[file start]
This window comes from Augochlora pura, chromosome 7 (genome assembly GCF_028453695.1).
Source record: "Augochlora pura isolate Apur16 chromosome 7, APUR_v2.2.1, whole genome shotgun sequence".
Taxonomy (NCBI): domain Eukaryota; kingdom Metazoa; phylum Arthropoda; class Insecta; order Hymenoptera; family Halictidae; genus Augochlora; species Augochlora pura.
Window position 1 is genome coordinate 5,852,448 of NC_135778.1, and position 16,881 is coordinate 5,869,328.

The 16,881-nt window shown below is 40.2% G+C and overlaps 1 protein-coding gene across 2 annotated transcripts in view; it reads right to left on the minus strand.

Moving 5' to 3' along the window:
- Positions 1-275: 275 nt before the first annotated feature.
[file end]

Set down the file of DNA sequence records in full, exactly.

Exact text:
This window comes from Augochlora pura, chromosome 7 (genome assembly GCF_028453695.1).
Source record: "Augochlora pura isolate Apur16 chromosome 7, APUR_v2.2.1, whole genome shotgun sequence".
Taxonomy (NCBI): domain Eukaryota; kingdom Metazoa; phylum Arthropoda; class Insecta; order Hymenoptera; family Halictidae; genus Augochlora; species Augochlora pura.
Window position 1 is genome coordinate 5,852,448 of NC_135778.1, and position 16,881 is coordinate 5,869,328.

The 16,881-nt window shown below is 40.2% G+C and overlaps 1 protein-coding gene across 2 annotated transcripts in view; it reads right to left on the minus strand.

Moving 5' to 3' along the window:
- Positions 1-275: 275 nt before the first annotated feature.